Walking can help the brain work better, study says

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Walking can help the brain work better, study says

Exercise can refresh and renew white brain mass, potentially improving memory and thinking skills as we age, a new study on walking, dancing and brain health has revealed.

The study shows that white matter, which connects and sustains our brain cells, remodels when people become more physically active. In the case of people who remain sedentary, the white mass tends to shrink and wear out.

The findings underscore the dynamism of the brain and how it constantly changes, for better or worse, in response to how we live and move.

The idea that the adult brain can be malleable is a more or less recent discovery, in scientific terms.

Until the late 1990s, most researchers considered the human brain to be physically fixed and inflexible from early childhood onwards. The common idea was that we are born with most of the brain cells we will ever have, and we cannot produce more. In this scenario, the structure and function of the brain would only weaken with age.

But science has, thankfully, moved forward and reconsidered this grim prognosis. Complex studies using specialized pigments to identify newborn cells have indicated that some parts of the brain create neurons even into late adulthood, in a process known as neurogenesis.

Later studies found that physical exercise amplifies neurogenesis. When rodents run, for example, they generate three to four times more new brain cells than sedentary animals do.

And among humans, starting a regular exercise program leads to increased brain volume. Essentially, the study demonstrates that the human brain retains its plasticity throughout life, changing as we change, including in response to how we exercise.

But most past studies of brain plasticity have focused on gray matter, which contains the famous little gray cells, or neurons, that enable and create thoughts and memories.

The white matter, which forms the “wiring” of the brain, has been less researched. Comprised primarily of nerve fibers encased in fat and known as axons, white matter connects neurons and is essential for brain health. But it can be fragile, thin and start to show small lesions as we get older.

These dilapidations may be precursors to cognitive decline. A worrying fact is the white matter has also been seen as being relatively static, endowed with little plasticity or ability to adapt to changes in our lives.

But Agnieszka Burzynska, a professor of neuroscience and human development at Colorado State University in Fort Collins, thought science might be underestimating white matter.

“She has been seen as an ugly, despised half-sister” of the gray matter, she said, being ignored and misjudged. Burzynska thought it likely that the white mass had as much plasticity as the gray one and was capable of reshaping itself, especially if people started to move.

So for the new study, which was published online in June in NeuroImage, she, her graduate student Andrea Mendez Colmenares and other colleagues set out to reform some people’s white matter.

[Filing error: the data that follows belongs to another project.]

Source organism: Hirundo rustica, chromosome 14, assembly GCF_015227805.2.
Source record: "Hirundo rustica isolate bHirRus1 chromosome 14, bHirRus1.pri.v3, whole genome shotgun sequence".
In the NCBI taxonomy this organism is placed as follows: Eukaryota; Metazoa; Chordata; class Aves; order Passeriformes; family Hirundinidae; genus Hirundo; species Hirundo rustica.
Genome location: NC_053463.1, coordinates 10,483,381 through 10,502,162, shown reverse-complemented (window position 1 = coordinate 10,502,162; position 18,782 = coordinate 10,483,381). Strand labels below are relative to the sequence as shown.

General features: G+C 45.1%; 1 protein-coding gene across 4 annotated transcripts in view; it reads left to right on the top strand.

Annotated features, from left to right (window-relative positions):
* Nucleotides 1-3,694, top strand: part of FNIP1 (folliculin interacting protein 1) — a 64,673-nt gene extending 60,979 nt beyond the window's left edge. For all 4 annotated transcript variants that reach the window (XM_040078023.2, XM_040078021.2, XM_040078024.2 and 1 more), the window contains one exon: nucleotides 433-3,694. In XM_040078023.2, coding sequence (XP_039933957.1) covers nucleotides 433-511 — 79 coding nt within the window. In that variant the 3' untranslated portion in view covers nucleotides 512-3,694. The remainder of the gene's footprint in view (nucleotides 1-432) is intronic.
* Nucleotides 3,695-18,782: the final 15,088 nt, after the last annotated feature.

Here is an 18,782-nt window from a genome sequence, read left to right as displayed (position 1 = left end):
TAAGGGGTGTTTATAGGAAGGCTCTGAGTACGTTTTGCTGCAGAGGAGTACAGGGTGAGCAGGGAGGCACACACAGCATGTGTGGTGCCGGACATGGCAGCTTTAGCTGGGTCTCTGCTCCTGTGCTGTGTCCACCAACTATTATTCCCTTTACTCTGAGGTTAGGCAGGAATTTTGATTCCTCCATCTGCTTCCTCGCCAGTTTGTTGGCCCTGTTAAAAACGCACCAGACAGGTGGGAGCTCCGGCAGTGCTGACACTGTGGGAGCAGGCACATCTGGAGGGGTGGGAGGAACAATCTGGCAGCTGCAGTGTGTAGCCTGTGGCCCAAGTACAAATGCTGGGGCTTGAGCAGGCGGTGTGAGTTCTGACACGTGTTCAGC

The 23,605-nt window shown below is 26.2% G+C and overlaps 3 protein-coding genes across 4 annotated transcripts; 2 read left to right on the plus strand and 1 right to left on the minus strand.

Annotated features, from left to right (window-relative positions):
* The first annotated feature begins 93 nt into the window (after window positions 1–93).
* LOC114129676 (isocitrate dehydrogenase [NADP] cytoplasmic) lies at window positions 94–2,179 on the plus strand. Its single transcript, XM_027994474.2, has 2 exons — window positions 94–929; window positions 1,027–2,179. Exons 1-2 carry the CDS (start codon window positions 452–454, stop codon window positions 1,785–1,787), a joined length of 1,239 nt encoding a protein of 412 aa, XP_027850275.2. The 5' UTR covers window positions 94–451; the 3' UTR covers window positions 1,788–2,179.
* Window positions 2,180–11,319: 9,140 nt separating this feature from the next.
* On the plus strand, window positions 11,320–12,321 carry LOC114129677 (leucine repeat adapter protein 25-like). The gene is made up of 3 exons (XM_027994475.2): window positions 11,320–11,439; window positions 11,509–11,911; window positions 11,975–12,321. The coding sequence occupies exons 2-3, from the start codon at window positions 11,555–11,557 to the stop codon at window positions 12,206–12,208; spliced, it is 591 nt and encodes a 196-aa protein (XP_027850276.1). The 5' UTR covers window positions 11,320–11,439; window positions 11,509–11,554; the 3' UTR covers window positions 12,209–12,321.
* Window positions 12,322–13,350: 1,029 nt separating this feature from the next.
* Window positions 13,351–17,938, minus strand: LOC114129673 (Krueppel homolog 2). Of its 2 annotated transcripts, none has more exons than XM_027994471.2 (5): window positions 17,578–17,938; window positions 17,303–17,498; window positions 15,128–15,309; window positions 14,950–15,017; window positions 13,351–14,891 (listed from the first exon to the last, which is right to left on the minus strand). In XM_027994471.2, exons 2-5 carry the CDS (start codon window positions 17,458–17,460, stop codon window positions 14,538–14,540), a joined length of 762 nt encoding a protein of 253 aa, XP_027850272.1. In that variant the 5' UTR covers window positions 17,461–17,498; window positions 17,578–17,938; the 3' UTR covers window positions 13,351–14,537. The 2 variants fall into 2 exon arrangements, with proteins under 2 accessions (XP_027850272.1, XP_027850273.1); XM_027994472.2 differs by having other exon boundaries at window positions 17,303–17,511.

They began by gathering nearly 250 elderly men and women who were sedentary but otherwise healthy. They tested the aerobic fitness and cognitive abilities of these volunteers in the laboratory and also measured the health and function of their white matter using a sophisticated form of MRI.

They then divided the volunteers into groups, one of which began a supervised program of stretching and balance training three times a week to serve as an active control. Another group began taking brisk walks together three times a week, for about 40 minutes each time. And the final group started dancing, meeting three times a week to learn and practice line dancing and group choreography.

All groups trained for six months and then returned to the lab to repeat the tests done at the beginning of the study.

Scientists found that the bodies and brains of many of the participants had changed. The walkers and dancers had increased their aerobic fitness, as predicted. More importantly, his white mass looked renewed. In the new MRIs, nerve fibers in certain parts of their brains appeared larger and any lesions had shrunk.

These desirable changes were more prevalent among hikers, who were also doing better on memory tests. The same did not happen with the dancers, in general.

Meanwhile, the white matter health of the non-aerobic control group members had declined after six months, with greater thinning, more axonal wear and tear and lower cognitive scores.

These findings hold great promise for those who exercise, said Dr. Burzynska. They tell us that white matter remains plastic and active no matter how old we are, and that a few brisk walks a week can be enough to polish the tissue and slow or stave off memory decline.

Of course, the brain changes were subtle and somewhat inconsistent. Burzynska and her colleagues had predicted, for example, that dancing would generate more white matter changes and cognitive improvements than walking, since dancing involves more learning and training. But walking proved more potent, suggesting that aerobic exercise itself is most important to white matter health.

“The dancers spent time in each session watching the instructors, not moving too much,” Burzynska said. “That must have affected your results.”

Participants in the study were over 60, were inactive, and had only exercised for six months. It remains unclear whether the brains of younger, fitter people would also benefit, or whether longer-term aerobic exercise could result in greater improvements in memory and thinking. But for now, says Burzynska, the results already constitute “a compelling argument for people to get up and move.” For the sake of your white mass.

Translation by Clara Allain

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